The movement of innovations (i.e., new knowledge and tools) into healthcare settings is a significant challenge. The Promoting Action on Research Implementation in Health Services (PARiHS) framework proposes that the successful implementation of research into practice is a function of the interaction between three elements: 1) evidence; 2) context; and 3) facilitation. The objective of this paper is to present data from a study of innovation implementation in Nova Scotia, Canada, which extends and refines our understanding of PARiHS.
Materials and methods
We used case study methodology to examine the multi-level factors influencing the implementation of synoptic reporting tools (SRTs) for mammography, endoscopy, and cancer surgery reporting. SRTs capture and present information about a medical or surgical procedure in a structured, checklist-like format and typically report only items critical for understanding the disease and subsequent impacts on patient care. Three theoretical perspectives, including PARiHS, were used as conceptual bases for the study. Data were collected through interviews with 55 key informants, document analysis, nonparticipant observation, and tool use/examination. Analysis included a thematic analysis of each case, which involved iterative processes linking case-specific data to the theoretical perspectives, and a cross-case analysis to compare and contrast the themes across cases.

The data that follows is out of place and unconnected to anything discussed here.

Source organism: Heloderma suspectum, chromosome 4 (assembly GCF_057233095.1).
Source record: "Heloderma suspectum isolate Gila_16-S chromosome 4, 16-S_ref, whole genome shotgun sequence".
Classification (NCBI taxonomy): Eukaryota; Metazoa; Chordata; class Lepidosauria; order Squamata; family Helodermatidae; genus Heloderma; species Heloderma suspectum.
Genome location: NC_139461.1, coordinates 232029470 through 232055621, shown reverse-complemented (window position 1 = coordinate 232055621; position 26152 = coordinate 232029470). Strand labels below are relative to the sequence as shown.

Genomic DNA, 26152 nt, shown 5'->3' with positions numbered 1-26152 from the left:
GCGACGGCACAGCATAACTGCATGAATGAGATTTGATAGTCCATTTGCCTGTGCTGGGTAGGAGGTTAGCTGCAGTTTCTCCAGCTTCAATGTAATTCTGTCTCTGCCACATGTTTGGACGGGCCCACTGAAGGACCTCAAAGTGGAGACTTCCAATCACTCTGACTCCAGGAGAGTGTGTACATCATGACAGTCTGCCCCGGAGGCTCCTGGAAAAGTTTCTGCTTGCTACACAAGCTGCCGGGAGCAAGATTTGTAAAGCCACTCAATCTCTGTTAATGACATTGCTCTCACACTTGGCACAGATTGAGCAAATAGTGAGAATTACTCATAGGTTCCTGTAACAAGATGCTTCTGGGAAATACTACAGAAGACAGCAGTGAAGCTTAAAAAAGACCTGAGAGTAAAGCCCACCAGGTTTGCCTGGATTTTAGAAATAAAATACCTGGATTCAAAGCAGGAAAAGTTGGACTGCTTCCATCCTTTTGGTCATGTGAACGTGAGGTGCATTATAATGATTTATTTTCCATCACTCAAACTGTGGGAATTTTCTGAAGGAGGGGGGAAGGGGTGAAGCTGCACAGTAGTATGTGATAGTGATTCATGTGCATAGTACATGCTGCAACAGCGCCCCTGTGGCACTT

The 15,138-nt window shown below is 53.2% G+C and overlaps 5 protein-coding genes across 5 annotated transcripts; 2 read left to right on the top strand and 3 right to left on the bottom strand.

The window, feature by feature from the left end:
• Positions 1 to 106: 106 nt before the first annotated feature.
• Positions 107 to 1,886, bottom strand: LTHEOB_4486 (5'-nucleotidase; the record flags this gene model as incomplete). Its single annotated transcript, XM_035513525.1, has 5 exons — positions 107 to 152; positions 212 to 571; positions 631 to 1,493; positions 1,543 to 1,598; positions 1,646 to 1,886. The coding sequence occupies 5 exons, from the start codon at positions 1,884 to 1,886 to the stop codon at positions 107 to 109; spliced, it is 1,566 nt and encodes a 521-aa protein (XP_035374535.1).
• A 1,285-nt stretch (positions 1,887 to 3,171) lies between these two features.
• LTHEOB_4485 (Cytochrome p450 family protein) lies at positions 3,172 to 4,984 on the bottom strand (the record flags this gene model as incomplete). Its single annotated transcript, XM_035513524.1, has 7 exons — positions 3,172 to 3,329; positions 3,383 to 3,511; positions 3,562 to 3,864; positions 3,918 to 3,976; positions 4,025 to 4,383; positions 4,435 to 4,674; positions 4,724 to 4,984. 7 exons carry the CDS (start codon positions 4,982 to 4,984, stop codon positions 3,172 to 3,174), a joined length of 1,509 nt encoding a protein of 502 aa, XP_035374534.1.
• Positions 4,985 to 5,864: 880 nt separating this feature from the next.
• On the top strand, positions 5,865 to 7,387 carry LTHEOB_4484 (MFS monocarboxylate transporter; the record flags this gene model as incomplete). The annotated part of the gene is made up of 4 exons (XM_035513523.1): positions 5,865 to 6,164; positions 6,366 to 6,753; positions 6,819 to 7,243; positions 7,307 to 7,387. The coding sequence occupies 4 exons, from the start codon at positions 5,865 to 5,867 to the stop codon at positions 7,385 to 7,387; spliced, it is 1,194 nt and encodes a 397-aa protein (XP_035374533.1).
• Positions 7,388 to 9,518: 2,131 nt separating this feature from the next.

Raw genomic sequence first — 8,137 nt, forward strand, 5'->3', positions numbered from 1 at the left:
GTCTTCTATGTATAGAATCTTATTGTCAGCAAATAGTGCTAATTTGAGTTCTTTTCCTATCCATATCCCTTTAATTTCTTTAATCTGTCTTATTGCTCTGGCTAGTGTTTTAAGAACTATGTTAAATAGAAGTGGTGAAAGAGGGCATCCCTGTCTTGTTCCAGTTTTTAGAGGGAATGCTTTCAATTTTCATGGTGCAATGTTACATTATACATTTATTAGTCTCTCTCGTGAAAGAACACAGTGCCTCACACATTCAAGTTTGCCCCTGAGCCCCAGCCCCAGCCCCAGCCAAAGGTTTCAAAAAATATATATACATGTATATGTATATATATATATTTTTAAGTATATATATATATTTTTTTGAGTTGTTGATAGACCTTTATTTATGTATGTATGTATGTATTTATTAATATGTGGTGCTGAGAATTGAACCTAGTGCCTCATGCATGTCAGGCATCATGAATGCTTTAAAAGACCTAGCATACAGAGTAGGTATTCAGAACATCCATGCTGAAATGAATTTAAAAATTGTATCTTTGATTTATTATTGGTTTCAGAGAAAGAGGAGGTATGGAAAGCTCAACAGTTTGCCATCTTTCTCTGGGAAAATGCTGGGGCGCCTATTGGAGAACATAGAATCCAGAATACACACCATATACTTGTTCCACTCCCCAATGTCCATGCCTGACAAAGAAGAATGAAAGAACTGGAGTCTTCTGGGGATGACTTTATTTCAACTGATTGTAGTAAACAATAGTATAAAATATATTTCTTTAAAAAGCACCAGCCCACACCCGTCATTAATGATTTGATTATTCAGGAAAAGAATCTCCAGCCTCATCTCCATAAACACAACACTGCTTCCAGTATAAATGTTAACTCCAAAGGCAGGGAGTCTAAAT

PARiHS characterizes context using the sub-elements of culture, leadership, and evaluation. In this study, these specific sub-elements were influential in one case only. Additional features of context, however, had important influences on SRT implementation across the cases. These included: availability of specific organizational resources (e.g., time, expertise); structural, infrastructural, and regulatory components of the broader healthcare system; and the history and nature of both intra- and inter-organizational relationships. PARiHS defines facilitation primarily as a role that an individual (or “trained expert”) fills, and views facilitation on a continuum from low (task-focused; “doing for others”) to high (holistic; “enabling others”). In this study, rather than a role filled by a distinct individual, facilitation was demonstrated both as a set of activities deliberately employed by implementation teams to facilitate the implementation process and as a team or organizational capacity with many individuals (e.g., clinical champions, supportive middle managers/department heads) adopting facilitation roles. Finally, task-focused facilitation was critical to realizing implementation in all three cases.
The findings suggest that PARiHS may present a relatively narrow view of context and facilitation. These findings provide a basis to build on new concepts and to expand our understanding of the elements of this framework.